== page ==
Now I think we have all had moments with our dogs where we really do believe they are being naughty just to help us reach for that glass of wine earlier that day. Well I want to go into more detail on this topic and hopefully bring back some sanity, are our dogs naughty and nice or maybe they are just misunderstood.
Being a qualified, accredited trainer with the IMDT, a member of the Pet professional network, and a step away from gaining my level 5 advanced behaviour diploma with Canine professionals, amongst many other courses, you can imagine my life and world is surrounded by dogs. I often get asked ‘is my dog just naughty and doing these behaviours ( insert devilish behaviour here ) to annoy’. The simple answer is no, however I will explain the reasons for this and how we can change simple habits to help our dogs become understood and have a happier life working in partnership with your canine friend
The first thing to know is there is always a reason behind a behaviour, it could be learnt response, an a emotional response or a genetically influenced response. So while we may not like the behaviour our dogs are doing, its important to look at the root of the cause, rather than treating just the symptoms.
When looking at why a behaviour occurs, we must always look and observe to what causes that behaviour, and what the consequence or reinforcer for that behaviour are. Now I’m not going to get too technical here otherwise ill be the reason for that early glass of wine!
The fact is all behaviours occur after a stimuli ( a stimuli being anything in the environment ) and all have a consequence that follows. For example dinner served on dinning table ( the stimuli ), leads to dog begging ( the behaviour ) family member feeds from table ( the consequence ). When we break this down its clear to see the dinner laid on table is a predictor for the dog to beg which leads to being fed, thus reinforcing the beg from our dog.
This is a clear example of a learnt behaviour. Now when our dogs learns a behaviour gains something reinforcing, they will absolutely try that again next time. Now the above is a basic example but applying the same breakdown to behaviour helps us understand what happens prior to the behaviour and what reinforces it after.
Being human I think we all can have the habit of focusing our attention to the negatives in life, the saying ‘1 bad apple spoils the bunch’ I think Is true to our nature, one bad event taints all the good that surrounds. This is something I have done on occasions with my own dogs ! ( don’t worry us dog trainers aren’t always perfect ) I find myself giving attention to behaviours I find undesirable, and to a lot of our dogs attention is attention so the behaviour becomes reinforced and something they are likely to repeat.
So how do we change this?…. We teach an alternative behaviour that we like. For our begging dog, teaching something that means they can’t possibly rehearse the pawing, nudging and begging is a great solution. My go to for these problems would be teaching a settle/mat, so instead of food on table being a trigger to paw, nudge and beg, we change it to a trigger for going to bed and our consequence can be a filled puzzle toy for our dog to be busy with while you eat dinner. Lots of repetition and the dog learns that dinner time = bed = filled puzzle toy.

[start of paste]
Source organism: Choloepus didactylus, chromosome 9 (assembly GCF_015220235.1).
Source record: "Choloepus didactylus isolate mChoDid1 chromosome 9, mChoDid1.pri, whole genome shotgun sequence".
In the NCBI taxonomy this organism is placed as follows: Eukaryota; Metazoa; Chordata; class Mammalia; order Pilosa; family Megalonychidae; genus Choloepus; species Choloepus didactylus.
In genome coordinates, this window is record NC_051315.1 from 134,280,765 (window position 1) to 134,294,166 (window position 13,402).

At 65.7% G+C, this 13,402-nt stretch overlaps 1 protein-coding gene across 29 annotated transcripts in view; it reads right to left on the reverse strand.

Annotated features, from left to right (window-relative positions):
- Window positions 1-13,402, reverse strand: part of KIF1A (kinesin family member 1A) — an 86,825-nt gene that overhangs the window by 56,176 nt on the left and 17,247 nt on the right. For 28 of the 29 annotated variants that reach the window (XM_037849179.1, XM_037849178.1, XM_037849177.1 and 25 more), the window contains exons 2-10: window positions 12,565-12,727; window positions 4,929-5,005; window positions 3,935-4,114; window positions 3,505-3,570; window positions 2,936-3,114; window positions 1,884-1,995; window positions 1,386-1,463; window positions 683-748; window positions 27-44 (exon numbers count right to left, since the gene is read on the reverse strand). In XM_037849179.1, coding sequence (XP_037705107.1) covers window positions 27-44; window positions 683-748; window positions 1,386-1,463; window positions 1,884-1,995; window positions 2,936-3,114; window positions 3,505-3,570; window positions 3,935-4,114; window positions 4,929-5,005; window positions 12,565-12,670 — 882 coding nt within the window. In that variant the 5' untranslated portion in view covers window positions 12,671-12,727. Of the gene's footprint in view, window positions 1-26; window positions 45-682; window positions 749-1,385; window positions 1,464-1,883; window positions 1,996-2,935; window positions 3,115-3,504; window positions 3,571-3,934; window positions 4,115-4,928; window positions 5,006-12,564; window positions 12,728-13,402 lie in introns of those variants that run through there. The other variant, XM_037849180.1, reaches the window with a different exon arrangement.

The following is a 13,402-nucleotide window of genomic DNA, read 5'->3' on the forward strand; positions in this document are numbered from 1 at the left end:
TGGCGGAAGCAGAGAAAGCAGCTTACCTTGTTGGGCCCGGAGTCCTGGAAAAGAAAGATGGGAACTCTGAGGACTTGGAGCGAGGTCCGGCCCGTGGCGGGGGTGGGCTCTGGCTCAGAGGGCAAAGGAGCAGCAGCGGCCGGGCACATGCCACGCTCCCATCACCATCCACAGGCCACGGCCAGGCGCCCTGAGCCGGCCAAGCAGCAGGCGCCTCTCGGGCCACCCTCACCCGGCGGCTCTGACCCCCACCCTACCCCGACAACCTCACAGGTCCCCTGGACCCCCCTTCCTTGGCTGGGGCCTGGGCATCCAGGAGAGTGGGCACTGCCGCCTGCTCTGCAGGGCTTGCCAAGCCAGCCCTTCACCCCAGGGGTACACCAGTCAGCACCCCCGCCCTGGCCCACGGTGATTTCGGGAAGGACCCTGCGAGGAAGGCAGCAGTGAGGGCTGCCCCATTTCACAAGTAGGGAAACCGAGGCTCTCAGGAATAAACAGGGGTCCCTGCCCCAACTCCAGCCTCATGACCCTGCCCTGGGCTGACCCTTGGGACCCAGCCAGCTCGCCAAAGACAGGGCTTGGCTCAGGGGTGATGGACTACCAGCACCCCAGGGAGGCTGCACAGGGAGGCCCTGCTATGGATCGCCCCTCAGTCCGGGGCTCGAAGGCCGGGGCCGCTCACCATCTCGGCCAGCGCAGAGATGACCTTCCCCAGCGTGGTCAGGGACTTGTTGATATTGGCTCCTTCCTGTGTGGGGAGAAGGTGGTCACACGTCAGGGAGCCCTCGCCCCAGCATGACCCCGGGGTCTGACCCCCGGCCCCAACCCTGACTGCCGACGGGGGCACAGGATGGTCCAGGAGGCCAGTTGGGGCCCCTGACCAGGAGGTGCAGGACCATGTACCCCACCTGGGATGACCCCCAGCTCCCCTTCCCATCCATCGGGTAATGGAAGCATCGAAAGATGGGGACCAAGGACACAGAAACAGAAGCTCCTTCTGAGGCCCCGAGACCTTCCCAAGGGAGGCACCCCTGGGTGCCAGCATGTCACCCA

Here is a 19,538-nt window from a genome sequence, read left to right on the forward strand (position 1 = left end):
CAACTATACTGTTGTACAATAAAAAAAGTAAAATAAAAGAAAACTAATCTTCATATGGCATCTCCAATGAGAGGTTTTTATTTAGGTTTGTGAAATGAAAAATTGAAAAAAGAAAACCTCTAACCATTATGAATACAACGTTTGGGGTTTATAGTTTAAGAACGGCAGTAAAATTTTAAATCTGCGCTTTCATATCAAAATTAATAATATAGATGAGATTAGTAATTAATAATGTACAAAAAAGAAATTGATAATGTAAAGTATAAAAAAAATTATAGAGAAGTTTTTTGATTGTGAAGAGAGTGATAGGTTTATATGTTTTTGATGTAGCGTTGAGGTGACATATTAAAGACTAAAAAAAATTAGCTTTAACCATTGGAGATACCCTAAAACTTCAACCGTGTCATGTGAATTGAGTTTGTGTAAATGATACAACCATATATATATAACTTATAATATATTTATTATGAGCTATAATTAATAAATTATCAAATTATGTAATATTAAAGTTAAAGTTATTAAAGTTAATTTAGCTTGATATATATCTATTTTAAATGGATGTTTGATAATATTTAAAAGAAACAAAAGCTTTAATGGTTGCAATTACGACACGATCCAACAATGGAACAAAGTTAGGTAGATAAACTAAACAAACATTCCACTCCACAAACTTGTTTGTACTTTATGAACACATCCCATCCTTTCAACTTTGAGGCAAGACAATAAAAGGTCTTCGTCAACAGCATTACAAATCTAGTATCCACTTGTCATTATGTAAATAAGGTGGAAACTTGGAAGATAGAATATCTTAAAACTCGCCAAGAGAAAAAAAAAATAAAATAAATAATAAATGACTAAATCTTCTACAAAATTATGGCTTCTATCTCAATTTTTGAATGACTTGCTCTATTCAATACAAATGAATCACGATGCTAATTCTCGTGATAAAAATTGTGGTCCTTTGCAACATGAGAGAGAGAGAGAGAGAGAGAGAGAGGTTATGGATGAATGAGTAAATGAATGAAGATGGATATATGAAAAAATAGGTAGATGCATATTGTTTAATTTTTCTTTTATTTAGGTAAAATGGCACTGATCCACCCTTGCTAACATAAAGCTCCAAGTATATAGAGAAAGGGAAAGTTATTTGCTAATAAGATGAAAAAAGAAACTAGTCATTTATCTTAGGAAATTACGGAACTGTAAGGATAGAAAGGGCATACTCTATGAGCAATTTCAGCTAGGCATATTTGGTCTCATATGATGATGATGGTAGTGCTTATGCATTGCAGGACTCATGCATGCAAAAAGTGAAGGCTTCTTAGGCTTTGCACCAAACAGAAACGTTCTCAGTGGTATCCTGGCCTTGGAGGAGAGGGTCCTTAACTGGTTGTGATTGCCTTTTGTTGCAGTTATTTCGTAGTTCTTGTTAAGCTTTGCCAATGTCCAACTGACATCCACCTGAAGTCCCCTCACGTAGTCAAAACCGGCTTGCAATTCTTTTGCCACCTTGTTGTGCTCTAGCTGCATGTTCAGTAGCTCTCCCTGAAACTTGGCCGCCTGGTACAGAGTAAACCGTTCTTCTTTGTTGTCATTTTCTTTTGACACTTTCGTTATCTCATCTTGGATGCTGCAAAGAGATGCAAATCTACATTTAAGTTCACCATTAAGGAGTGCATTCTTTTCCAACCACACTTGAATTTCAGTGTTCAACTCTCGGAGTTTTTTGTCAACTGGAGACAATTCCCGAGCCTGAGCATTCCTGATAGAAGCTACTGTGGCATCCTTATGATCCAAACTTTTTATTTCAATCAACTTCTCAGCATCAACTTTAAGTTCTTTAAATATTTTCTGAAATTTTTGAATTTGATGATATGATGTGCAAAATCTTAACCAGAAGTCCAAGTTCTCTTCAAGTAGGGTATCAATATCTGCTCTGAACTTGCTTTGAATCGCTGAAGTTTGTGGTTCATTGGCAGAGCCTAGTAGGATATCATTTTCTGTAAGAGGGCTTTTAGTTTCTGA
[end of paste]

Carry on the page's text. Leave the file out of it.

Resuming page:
So your dog still gets to enjoy dinner time, but in a much more appropriate and favourable way for us humans. When we reinforce the behaviours we like, we see those behaviours more. We all work for reinforcement in our lives, going to work > productive work = bonus pay, next time we go to work we are likely to be productive for that extra bonus.
Another example would be a person passing a window visible to a dog ( This would be the stimuli ) Leads to the dog barking ( the behaviour ) the person passing the window goes away ( the consequence )- for this particular example we will assume there is no influence from owner.
Breaking the behaviour down into segments lets us see that the barking is reinforced by the passer-by going out of sight, so for our pooch the bark works, the scary/overwhelming thing goes away, so next time a person passes, the barking is likely to occur again.
When looking at changing the above, we would look at two options. Ensuring the dog has no access to the window so can’t see the person passing, this means the behaviour is no longer reinforced for our dog. Then look at changing the behaviour and association to what a person passing by means.
Due to this being an emotional response we would want to change person passing = insecurity ( barking ) to person passing = good stuff happening. Setting up a scene to have somebody pass the window and then send something rewarding on the floor for the dog is a nice simple exercise to help start changing the association. That person passing = yummy treats on floor.
While the above are examples and are not covering all potentials, it’s a simple way to start understanding what causes a behaviour. So while we all have days where we think our dogs are simply being naughty, have a look at a breakdown of what happened prior to the behaviour and after and how you can start changing small actions to positively change behaviour for the better.
Start rewarding all those little wonderful things our dogs do good throughout the day, you’ll find them offering those behaviours more and more, working towards that happy fulfilled relationship between human and canine. Give it a go, start rewarding those behaviours you like and giving a replacement for the ones you don’t, see what changes you have.
REMEMBER WHAT GETS REWARDED GETS REPEATED. UNLEASH THE POWER OF POSITIVE REINFORCEMENT TODAY